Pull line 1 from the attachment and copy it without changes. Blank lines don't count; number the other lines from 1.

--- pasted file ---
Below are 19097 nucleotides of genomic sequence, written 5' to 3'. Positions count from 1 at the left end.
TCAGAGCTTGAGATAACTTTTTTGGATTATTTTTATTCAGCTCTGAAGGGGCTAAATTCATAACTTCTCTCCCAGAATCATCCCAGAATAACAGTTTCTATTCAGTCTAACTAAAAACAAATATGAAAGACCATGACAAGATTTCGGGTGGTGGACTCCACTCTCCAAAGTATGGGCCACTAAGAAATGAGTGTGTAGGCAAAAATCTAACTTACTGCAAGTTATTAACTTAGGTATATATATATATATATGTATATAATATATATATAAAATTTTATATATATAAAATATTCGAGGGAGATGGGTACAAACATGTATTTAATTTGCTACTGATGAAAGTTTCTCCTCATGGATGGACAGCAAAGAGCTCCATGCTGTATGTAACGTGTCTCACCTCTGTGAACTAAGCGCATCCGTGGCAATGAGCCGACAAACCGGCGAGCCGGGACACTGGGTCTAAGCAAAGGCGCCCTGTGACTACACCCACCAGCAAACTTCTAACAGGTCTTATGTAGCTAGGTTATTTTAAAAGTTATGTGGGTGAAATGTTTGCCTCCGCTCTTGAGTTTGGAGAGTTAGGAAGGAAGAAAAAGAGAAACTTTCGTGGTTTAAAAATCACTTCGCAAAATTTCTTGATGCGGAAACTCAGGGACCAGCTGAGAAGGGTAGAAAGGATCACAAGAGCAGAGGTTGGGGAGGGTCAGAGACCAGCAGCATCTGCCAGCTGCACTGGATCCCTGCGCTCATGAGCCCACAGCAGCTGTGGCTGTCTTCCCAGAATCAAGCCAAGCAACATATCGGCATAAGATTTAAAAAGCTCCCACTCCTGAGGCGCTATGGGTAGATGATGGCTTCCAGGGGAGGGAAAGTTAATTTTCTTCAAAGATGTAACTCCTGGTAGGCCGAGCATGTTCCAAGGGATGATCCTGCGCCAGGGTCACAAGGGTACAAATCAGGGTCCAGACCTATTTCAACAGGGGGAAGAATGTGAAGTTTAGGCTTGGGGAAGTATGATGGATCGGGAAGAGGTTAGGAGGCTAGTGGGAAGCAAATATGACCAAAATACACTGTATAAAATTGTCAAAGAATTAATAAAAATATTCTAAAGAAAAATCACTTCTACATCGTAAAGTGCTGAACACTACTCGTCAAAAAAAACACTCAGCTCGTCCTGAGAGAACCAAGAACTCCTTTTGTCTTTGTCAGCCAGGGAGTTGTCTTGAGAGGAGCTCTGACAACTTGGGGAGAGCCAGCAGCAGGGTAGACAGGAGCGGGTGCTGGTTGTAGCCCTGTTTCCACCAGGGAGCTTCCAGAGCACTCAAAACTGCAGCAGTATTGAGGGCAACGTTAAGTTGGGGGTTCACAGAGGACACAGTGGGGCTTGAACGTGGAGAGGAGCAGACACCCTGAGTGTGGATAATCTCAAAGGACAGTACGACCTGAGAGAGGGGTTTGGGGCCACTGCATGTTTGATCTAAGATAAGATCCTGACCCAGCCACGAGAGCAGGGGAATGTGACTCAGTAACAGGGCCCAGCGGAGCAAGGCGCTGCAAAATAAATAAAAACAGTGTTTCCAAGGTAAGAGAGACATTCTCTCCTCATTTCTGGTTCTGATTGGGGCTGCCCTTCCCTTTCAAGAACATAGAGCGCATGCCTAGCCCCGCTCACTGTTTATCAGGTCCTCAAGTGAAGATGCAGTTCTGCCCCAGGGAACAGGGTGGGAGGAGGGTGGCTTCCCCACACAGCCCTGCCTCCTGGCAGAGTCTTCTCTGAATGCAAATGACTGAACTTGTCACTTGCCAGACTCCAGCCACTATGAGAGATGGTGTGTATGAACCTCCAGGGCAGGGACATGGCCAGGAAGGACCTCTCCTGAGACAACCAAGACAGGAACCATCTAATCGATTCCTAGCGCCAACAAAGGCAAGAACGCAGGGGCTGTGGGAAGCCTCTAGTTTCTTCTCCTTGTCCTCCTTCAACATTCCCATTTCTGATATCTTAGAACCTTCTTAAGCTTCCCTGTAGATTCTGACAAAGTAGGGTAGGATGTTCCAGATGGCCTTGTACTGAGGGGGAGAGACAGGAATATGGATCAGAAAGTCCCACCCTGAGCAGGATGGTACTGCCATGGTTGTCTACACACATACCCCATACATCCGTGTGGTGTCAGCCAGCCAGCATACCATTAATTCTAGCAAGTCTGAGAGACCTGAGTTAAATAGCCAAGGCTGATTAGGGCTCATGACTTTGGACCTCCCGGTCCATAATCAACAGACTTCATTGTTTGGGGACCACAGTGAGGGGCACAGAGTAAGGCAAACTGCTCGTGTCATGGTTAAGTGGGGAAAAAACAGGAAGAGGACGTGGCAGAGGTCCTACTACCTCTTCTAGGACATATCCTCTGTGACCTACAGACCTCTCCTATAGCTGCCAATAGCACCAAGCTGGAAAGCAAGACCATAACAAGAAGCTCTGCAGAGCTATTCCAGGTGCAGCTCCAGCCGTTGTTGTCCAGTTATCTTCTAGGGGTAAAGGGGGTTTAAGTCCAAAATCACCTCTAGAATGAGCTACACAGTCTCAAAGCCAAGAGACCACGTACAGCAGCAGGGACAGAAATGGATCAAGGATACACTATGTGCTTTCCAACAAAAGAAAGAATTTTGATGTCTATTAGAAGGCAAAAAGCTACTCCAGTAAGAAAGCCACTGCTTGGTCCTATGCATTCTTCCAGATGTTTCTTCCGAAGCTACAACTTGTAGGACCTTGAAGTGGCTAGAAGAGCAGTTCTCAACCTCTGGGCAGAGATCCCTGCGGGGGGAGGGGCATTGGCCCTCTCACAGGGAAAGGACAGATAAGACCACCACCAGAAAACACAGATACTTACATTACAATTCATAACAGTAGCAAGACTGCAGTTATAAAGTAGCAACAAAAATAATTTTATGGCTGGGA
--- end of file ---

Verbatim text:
Below are 19097 nucleotides of genomic sequence, written 5' to 3'. Positions count from 1 at the left end.